An anticlimactic journey
It was December 30th– 2 days before the end of 2019. My friends and I decided to savour the remaining Christmas vibes together by going to a new mall, known for its stylish yet classic Christmas decorations at the “rooftop garden”. As we were on the final escalator ride to the garden in great anticipation for what was ahead of us, I took a glimpse of people on my left, who seemed to have finished their “pilgrimage” and were on their way out. Their giggles and demure smiles looking at the photos on their phones made me all the more excited.
I took a deep breath and stepped forward. In front of me was a tacky pool of “gold”. Trees were entangled by golden Christmas lights, overshadowed by a preposterous amount of ornaments. Tree trunks were visibly covered by cardboard paper, staged in the middle of benches. The garden was encircled by skyscrapers and flooded with clashing perfume scents. Men and women alike posed themselves to perfection in front of the Christmas trees.
Seeing and hearing
Visitors fervently instructed their friends to capture their most enchanting selves from the best angle, before carefully examining the photos and uploading them to Instagram. Having witnessed them go through an emotional roller coaster- from aggression to satisfaction, made me realize just how indulged we are with the likes and comments on social media. Aligning with trends has preceded true appreciation for things around us. In fact, people’s obsession with taking photos of the distasteful Christmas decorations is a clear indication of how we are blinded by trends, with our eyes shut and hearts closed. We are so engrossed with gaining popularity that we don’t even take the time to see for ourselves and listen to what our hearts have to say. We exhaust every opportunity to visit Instagram-worthy spots for the sake of the 500 likes, and we would have probably realized that we didn’t like it if only we “saw and heard”.
While we lose ourselves in popularity, we overlook nature. When was the last time you took note of nature’s hidden gems? The shady trees on the roadside, the vibrant flowers in the bushes, the chirping sounds of the birds. Probably a long time ago. That is because it is not on our Instagram-worthy agenda, and we would have noticed its inherent beauty if only we “saw and heard”.
As we are preoccupied with gaining popularity and fail to appreciate nature, both knowingly and unknowingly, we exploit nature to our own advantage. By irresponsibly using non-biodegradable plastics, gallons of water, and turning the A/C to full blast, we are killing the planet bit by bit each day. Precisely, because nature’s beauty is so underrated and we are preoccupied with vanity, we fail to see our actions all the while rejecting and ridiculing the consequences claimed by scientists.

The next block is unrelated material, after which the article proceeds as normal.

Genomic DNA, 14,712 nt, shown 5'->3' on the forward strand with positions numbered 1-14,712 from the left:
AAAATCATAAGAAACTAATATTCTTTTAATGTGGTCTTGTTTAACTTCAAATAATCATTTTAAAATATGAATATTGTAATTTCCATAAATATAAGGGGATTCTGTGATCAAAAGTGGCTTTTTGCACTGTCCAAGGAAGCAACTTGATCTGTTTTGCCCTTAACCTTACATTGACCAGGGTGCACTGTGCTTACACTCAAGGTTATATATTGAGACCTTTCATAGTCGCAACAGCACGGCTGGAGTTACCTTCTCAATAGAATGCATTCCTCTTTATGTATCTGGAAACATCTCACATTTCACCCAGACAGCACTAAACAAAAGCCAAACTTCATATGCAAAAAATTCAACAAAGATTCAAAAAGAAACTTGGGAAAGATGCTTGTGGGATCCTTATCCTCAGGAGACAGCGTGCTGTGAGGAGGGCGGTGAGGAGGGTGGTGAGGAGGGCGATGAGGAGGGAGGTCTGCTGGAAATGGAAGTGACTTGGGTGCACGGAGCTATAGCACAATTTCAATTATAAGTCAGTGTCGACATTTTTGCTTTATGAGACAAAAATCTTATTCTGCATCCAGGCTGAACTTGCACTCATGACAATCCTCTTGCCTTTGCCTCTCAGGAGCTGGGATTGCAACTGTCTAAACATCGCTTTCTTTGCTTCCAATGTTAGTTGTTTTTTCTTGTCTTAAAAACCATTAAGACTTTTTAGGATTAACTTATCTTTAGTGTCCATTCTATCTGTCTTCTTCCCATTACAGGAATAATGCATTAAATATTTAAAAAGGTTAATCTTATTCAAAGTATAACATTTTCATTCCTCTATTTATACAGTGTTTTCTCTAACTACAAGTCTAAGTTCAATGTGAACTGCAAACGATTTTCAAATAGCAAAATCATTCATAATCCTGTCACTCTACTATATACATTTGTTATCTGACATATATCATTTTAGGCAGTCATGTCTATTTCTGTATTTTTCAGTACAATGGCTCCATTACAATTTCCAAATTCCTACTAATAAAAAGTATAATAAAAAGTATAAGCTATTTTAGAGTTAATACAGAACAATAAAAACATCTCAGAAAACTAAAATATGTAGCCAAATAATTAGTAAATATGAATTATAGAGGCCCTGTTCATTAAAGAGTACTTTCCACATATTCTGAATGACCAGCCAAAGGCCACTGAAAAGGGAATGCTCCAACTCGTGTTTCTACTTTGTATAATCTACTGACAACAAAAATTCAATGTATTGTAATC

Power of the volunteering band-aid
Our neglect and abuse of nature has caused catastrophes. Our once important ally in combating climate change – the Amazon Rainforest has suffered from irreversible damages. Australia, for one, has succumbed to an unprecedented wildfire crisis caused by climate change. Wildlife is threatened. Despair is enveloping the world.
Thanks to volunteers, local communities in Australia have been going full speed ahead to remedy the situation. Local organizations and NGOs are coordinating wide-scale voluntary activities, mobilizing volunteer firefighters and animal caregivers. At the same time, the government is educating its citizens on the proper ways of feeding refugee koalas, empowering individuals to give a helping hand when they see one.
Need for sustainable and collective actions
By not seeing and listening, humankind has singlehandedly imposed irreversible damage to our planet. Our world is on the brink of collapse. Volunteering like the Australians can help to stop the bleeding temporarily but it is through concerted effort, committed action-plans, and sustainable implementation that we can change the story. Saving the planet requires active collaboration between all stakeholders, and we have an important role to play. Small acts in our daily lives can make a huge difference. Start by seeing and hearing! That means observing your surroundings, submerging in nature’s beauty, taking note of your actions and its consequences. We must act now, or we will lose sight of verdant rainforests and melodies of bees humming, once and for all.
Photo Credits: Koala photo from LA times by Carolyn Cole, Los Angeles Times
IVolunteer International is a 501(c)3 tech-nonprofit registered in the United States with operations worldwide. Using a location-based mobile application, we mobilize volunteers to take action in their local communities. Our vision is creating 7-billion volunteers. We are an internationally recognized nonprofit organization and is also a Civil Society Associated with the United Nations Department of Global Communications. Visit our profiles on Guidestar, Greatnonprofits, and FastForward.